This Issue Is Officially A Public Health Problem

The internet and the rise of digital culture has spawned an incredible number of opportunities for those of us with access to technology. The ability to communicate across oceans and countries, the opportunity for self-representation and definition, increased access to endless amounts of information — all great. But a not-so-great element of online life is the rise of the anonymous user, and, subsequently, internet trolls and cyberbullying. According to a recent study from the National Academies of Sciences, Engineering, and Medicine, cyberbullying is now considered a serious public health problem, with seven to 15 percent of teens experiencing online abuse. Perhaps unsurprisingly, that number is even higher for LGBTQ youth and kids with disabilities.

Catherine T. Bradshaw, one of the committee members who worked on the report and professor at the Curry School of Education, said to the Daily Dot that cyberbullying can have serious, long-term affects on both the victims and the bullies. Targets of online abuse experience higher rates of anxiety, depression and substance abuse; meanwhile, bullies have reported increased levels of depression and a tendency towards petty criminal behavior in adulthood, such as vandalism and theft. In other words, everybody loses, and we're not doing nearly enough to solve the problem.

Cyberbullying, which is particularly difficult to combat because of its simultaneous mob mentality and individualistic nature, has essentially become a rite of passage for this generation of digital natives. Which is awful. But although there is still much that we could be doing in order to bring this public health crisis to an end, there are several organizations and activists currently raising awareness for the cyberbullying. Do you have a resource to add? Share it. It might make all the difference.

1. ReachOut's Don't Just Stand By Competition

ReachOut's Don't Just Stand By Competition, which ran in 2012, called on programmer teens from across the country to submit proposals for apps that combat cyberbullying — a sort of "fight fire with fire" kind of thing. Winners included Zuhair Chaudhry, who focused on pledges that Facebook users can individualize and sign, and Alexa Alpern, whose app simulated cyberbullying in online chats and helped its users practice combatting digital bullies. ReachOut USA is a non-profit organization that helps connect kids and teens struggling through difficult times with support and mental health information, so even after the conclusion of the competition, it's a valuable resource to have.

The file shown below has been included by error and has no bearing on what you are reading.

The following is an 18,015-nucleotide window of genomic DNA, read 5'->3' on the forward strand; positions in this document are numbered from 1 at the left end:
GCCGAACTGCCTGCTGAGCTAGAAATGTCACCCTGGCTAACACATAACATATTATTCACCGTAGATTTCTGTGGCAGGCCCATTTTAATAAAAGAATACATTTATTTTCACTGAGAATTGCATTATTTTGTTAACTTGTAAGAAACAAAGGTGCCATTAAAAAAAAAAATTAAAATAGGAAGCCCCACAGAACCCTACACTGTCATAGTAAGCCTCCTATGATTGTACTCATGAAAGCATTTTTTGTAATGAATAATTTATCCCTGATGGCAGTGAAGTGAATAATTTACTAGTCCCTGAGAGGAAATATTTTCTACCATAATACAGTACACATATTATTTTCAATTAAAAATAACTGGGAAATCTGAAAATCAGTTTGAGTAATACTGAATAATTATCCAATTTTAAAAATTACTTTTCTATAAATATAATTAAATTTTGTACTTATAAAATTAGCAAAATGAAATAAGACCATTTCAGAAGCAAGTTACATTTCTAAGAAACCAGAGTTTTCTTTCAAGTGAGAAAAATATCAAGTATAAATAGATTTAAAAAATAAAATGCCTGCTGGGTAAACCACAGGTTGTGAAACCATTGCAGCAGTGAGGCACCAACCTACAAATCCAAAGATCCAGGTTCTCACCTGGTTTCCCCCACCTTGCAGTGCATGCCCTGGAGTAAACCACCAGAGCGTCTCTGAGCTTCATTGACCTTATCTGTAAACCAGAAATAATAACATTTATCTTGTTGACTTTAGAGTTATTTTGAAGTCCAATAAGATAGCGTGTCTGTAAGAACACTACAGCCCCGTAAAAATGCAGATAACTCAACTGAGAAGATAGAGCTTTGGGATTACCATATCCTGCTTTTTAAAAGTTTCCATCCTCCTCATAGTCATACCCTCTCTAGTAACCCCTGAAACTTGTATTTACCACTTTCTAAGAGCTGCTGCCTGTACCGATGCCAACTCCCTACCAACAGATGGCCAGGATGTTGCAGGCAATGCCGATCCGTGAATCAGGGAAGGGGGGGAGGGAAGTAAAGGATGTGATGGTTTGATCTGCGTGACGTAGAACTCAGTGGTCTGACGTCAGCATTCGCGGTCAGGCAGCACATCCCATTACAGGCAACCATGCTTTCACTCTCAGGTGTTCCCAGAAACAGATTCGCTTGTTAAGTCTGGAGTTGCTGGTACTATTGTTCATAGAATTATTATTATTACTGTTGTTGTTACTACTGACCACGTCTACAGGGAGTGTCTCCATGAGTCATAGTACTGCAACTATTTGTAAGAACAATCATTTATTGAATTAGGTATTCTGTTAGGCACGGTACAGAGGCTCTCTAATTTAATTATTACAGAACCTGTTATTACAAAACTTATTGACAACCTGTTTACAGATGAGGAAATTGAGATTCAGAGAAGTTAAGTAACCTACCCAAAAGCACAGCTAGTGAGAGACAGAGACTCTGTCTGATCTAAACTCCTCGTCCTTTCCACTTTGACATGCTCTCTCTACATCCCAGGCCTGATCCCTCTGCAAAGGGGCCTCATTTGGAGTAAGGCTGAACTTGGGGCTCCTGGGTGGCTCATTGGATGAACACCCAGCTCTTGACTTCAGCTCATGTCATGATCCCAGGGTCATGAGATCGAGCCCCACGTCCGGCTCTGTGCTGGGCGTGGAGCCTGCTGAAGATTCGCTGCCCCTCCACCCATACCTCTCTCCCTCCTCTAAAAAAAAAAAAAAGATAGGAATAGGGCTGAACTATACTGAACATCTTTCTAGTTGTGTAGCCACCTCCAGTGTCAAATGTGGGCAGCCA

2. Safer Internet Day

Safer Internet Day, an international stand against cyberbullying that takes place annually in early February, takes aim not only at bullies themselves, but at parents and bystanders as well. 2016's event included a livestream event, a family pledge, classroom resources for educators, and a Twitter and Facebook hashtag, #SIDUS16.

3. #DeleteCyberbullying App

The European response to Safer Internet Day in 2015 spawned the #DeleteCyberBullying app, which is intended primarily for use in schools. The app, available in 14 different languages, ultimately strives to direct users towards relevant information for cyberbullying across the web.

4. STOMP Out Bullying

STOMP Out Bullying is regarded as one of the more influential anti-bullying non-profits in the country. Celebrities like Demi Lovato, Nick Cannon and Emily Osment have previously served as ambassadors for the organization, which runs a teen ambassador program, organizes cyberbullying toolkits for schools, and hosts an annual day against bullying, dubbed "BLUE Shirt International Day of Bullying Prevention."

5. Love is Louder

Co-founded by actress Brittany Snow, Love is Louder is a national campaign that targets teens who are experiencing intense feelings isolation, such as those suffering from anxiety, depression and bullying. The organization provides members resources for launching their own events in schools and greater communities, and functions as a sounding board for youth who feel they have nowhere else to turn. One of the more viral elements of the organization is the trend of writing "Love is Louder" on your palm and including your own message of empowerment.

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